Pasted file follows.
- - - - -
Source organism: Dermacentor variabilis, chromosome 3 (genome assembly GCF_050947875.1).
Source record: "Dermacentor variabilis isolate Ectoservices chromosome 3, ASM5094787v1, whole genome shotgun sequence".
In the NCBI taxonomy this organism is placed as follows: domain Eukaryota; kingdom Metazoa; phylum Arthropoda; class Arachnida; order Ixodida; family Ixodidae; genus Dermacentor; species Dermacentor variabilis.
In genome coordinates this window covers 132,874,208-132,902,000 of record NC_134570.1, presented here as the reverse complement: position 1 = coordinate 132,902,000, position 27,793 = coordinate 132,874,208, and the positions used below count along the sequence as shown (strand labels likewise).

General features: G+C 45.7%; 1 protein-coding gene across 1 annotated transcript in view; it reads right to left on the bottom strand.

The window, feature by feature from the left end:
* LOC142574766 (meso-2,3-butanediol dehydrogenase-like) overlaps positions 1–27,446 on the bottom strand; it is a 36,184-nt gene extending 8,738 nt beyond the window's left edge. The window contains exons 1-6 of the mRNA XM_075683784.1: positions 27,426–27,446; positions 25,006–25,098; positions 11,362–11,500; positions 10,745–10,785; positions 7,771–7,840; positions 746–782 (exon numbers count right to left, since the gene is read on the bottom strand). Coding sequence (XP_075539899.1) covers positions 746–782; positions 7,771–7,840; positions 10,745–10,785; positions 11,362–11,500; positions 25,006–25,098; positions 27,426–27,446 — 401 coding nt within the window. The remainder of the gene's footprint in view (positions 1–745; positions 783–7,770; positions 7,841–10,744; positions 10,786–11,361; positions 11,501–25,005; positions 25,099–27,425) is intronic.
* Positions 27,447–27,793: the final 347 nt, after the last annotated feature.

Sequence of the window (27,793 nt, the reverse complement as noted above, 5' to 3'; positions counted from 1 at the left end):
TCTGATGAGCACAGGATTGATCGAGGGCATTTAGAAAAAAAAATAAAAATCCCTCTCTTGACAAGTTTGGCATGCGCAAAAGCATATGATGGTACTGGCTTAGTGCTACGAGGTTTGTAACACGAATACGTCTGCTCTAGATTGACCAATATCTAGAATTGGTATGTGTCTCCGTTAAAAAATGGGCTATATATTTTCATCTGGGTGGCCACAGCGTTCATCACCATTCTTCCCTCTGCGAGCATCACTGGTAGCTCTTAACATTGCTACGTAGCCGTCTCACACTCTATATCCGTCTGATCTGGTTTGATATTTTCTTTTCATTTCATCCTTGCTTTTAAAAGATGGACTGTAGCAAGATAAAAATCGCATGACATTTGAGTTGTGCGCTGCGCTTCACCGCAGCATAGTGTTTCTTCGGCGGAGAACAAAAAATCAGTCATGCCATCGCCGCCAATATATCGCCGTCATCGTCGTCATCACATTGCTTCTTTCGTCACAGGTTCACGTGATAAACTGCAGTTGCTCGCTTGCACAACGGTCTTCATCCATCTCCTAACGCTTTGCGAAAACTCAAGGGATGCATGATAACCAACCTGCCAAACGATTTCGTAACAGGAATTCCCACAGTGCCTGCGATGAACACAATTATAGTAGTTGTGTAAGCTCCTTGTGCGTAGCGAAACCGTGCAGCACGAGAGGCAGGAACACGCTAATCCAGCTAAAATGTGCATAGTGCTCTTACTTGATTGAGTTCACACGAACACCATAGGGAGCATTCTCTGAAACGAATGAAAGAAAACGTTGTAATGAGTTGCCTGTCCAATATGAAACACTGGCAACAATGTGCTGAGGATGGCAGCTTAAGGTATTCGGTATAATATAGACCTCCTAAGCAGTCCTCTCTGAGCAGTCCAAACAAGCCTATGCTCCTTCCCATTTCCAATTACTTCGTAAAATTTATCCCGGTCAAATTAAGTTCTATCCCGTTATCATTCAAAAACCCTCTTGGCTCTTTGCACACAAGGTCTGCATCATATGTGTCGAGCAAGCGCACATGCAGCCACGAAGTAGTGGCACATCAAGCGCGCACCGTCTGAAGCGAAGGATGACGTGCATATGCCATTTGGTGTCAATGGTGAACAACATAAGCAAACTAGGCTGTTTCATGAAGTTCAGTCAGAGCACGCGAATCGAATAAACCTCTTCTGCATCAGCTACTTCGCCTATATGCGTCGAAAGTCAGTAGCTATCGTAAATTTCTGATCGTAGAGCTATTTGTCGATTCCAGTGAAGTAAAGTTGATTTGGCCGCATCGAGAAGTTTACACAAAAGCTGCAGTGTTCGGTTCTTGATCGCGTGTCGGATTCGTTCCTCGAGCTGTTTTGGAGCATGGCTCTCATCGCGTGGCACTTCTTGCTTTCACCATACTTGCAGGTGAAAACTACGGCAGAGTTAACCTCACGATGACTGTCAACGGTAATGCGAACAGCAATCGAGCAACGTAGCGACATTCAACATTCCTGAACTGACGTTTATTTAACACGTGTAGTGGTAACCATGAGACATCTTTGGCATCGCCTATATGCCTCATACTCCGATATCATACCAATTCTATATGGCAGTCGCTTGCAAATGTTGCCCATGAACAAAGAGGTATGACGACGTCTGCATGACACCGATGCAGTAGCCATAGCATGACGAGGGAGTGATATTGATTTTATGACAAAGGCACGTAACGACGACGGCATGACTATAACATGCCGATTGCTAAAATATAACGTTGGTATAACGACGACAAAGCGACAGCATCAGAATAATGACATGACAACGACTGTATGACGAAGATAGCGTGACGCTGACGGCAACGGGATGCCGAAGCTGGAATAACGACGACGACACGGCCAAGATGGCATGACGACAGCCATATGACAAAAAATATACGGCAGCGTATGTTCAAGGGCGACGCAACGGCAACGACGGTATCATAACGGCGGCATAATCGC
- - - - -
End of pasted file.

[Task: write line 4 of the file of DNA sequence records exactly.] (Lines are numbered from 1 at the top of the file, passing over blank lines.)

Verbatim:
In genome coordinates this window covers 132,874,208-132,902,000 of record NC_134570.1, presented here as the reverse complement: position 1 = coordinate 132,902,000, position 27,793 = coordinate 132,874,208, and the positions used below count along the sequence as shown (strand labels likewise).